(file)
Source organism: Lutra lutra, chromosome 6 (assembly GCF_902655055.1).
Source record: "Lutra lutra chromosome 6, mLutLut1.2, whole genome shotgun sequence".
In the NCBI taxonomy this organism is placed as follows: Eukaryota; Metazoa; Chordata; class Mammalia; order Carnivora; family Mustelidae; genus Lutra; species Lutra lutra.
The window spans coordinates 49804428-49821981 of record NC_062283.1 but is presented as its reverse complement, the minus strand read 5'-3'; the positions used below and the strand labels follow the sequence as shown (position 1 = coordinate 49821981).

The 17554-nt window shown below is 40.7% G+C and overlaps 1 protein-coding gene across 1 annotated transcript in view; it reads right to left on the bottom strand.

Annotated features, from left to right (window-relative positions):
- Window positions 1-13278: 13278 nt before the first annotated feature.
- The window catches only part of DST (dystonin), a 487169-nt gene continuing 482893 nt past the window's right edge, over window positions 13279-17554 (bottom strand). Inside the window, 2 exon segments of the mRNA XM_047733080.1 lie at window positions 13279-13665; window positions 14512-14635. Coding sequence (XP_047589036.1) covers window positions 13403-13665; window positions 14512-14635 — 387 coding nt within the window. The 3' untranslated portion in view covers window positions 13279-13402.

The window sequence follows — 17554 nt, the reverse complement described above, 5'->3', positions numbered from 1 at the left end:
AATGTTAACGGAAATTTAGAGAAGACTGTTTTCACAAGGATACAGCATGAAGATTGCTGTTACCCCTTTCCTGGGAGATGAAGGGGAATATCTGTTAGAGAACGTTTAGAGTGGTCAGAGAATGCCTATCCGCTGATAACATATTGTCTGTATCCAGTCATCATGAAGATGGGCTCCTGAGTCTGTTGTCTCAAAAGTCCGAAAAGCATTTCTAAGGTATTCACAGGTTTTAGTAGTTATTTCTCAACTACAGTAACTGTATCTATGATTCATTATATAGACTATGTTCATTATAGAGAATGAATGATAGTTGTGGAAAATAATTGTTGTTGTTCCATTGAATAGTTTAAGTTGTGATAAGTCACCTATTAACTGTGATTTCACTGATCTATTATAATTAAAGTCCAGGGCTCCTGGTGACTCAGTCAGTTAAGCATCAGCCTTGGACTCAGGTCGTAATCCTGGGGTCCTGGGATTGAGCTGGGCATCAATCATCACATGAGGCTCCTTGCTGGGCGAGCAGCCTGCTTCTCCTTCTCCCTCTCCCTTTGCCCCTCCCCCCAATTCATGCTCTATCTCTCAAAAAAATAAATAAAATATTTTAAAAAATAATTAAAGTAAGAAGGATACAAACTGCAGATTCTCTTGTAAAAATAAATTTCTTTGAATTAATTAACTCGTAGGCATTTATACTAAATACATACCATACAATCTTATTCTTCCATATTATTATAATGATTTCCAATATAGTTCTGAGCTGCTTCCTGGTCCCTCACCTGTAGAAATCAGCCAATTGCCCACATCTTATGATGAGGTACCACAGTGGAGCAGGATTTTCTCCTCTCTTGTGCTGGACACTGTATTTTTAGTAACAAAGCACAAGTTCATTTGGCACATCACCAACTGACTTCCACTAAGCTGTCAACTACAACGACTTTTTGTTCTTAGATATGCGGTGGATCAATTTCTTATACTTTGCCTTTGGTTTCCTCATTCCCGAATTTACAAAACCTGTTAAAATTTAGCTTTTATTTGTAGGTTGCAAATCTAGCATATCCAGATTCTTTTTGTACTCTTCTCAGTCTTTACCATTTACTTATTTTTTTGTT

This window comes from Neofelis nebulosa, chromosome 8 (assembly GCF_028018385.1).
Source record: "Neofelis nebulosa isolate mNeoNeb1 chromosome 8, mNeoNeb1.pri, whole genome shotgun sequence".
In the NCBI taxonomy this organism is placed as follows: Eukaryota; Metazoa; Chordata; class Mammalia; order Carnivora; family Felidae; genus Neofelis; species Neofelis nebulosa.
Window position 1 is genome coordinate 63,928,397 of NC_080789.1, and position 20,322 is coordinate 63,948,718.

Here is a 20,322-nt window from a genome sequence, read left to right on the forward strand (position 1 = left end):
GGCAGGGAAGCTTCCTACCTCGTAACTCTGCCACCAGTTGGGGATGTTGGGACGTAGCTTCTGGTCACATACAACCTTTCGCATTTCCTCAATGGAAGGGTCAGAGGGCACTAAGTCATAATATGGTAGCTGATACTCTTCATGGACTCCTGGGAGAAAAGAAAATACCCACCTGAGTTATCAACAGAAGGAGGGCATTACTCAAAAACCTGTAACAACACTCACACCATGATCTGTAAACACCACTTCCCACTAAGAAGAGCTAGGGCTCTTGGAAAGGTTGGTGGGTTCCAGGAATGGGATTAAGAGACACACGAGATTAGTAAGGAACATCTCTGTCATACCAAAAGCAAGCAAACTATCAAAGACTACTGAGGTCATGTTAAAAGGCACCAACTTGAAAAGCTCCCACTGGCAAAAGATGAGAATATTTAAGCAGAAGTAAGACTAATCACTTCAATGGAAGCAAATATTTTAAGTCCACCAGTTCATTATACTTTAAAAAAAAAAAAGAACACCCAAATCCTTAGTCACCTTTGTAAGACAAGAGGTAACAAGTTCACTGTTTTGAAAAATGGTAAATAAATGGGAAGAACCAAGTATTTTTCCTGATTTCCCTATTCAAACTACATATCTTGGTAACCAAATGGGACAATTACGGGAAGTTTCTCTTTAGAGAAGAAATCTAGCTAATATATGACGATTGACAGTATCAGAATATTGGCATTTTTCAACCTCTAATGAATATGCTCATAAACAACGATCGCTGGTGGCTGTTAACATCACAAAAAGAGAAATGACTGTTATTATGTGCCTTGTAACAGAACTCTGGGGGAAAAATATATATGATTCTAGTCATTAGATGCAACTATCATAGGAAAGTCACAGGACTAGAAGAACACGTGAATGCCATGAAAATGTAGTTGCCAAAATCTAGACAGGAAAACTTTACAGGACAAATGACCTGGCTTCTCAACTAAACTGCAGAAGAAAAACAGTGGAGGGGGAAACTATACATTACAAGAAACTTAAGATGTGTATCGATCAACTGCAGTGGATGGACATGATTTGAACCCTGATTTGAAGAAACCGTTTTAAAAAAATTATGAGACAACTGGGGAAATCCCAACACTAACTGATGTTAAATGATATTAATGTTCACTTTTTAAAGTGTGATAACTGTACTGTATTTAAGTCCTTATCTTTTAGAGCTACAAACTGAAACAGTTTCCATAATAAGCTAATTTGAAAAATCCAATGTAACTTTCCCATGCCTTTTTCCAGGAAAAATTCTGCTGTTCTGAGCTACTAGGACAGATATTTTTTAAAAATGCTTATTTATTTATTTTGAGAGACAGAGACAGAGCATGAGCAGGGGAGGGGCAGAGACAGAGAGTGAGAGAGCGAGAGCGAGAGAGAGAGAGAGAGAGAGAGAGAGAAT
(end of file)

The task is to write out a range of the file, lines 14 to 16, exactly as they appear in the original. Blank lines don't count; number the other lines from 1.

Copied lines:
Window position 1 is genome coordinate 63,928,397 of NC_080789.1, and position 20,322 is coordinate 63,948,718.

Here is a 20,322-nt window from a genome sequence, read left to right on the forward strand (position 1 = left end):
GGCAGGGAAGCTTCCTACCTCGTAACTCTGCCACCAGTTGGGGATGTTGGGACGTAGCTTCTGGTCACATACAACCTTTCGCATTTCCTCAATGGAAGGGTCAGAGGGCACTAAGTCATAATATGGTAGCTGATACTCTTCATGGACTCCTGGGAGAAAAGAAAATACCCACCTGAGTTATCAACAGAAGGAGGGCATTACTCAAAAACCTGTAACAACACTCACACCATGATCTGTAAACACCACTTCCCACTAAGAAGAGCTAGGGCTCTTGGAAAGGTTGGTGGGTTCCAGGAATGGGATTAAGAGACACACGAGATTAGTAAGGAACATCTCTGTCATACCAAAAGCAAGCAAACTATCAAAGACTACTGAGGTCATGTTAAAAGGCACCAACTTGAAAAGCTCCCACTGGCAAAAGATGAGAATATTTAAGCAGAAGTAAGACTAATCACTTCAATGGAAGCAAATATTTTAAGTCCACCAGTTCATTATACTTTAAAAAAAAAAAAGAACACCCAAATCCTTAGTCACCTTTGTAAGACAAGAGGTAACAAGTTCACTGTTTTGAAAAATGGTAAATAAATGGGAAGAACCAAGTATTTTTCCTGATTTCCCTATTCAAACTACATATCTTGGTAACCAAATGGGACAATTACGGGAAGTTTCTCTTTAGAGAAGAAATCTAGCTAATATATGACGATTGACAGTATCAGAATATTGGCATTTTTCAACCTCTAATGAATATGCTCATAAACAACGATCGCTGGTGGCTGTTAACATCACAAAAAGAGAAATGACTGTTATTATGTGCCTTGTAACAGAACTCTGGGGGAAAAATATATATGATTCTAGTCATTAGATGCAACTATCATAGGAAAGTCACAGGACTAGAAGAACACGTGAATGCCATGAAAATGTAGTTGCCAAAATCTAGACAGGAAAACTTTACAGGACAAATGACCTGGCTTCTCAACTAAACTGCAGAAGAAAAACAGTGGAGGGGGAAACTATACATTACAAGAAACTTAAGATGTGTATCGATCAACTGCAGTGGATGGACATGATTTGAACCCTGATTTGAAGAAACCGTTTTAAAAAAATTATGAGACAACTGGGGAAATCCCAACACTAACTGATGTTAAATGATATTAATGTTCACTTTTTAAAGTGTGATAACTGTACTGTATTTAAGTCCTTATCTTTTAGAGCTACAAACTGAAACAGTTTCCATAATAAGCTAATTTGAAAAATCCAATGTAACTTTCCCATGCCTTTTTCCAGGAAAAATTCTGCTGTTCTGAGCTACTAGGACAGATATTTTTTAAAAATGCTTATTTATTTATTTTGAGAGACAGAGACAGAGCATGAGCAGGGGAGGGGCAGAGACAGAGAGTGAGAGAGCGAGAGCGAGAGAGAGAGAGAGAGAGAGAGAGAGAAT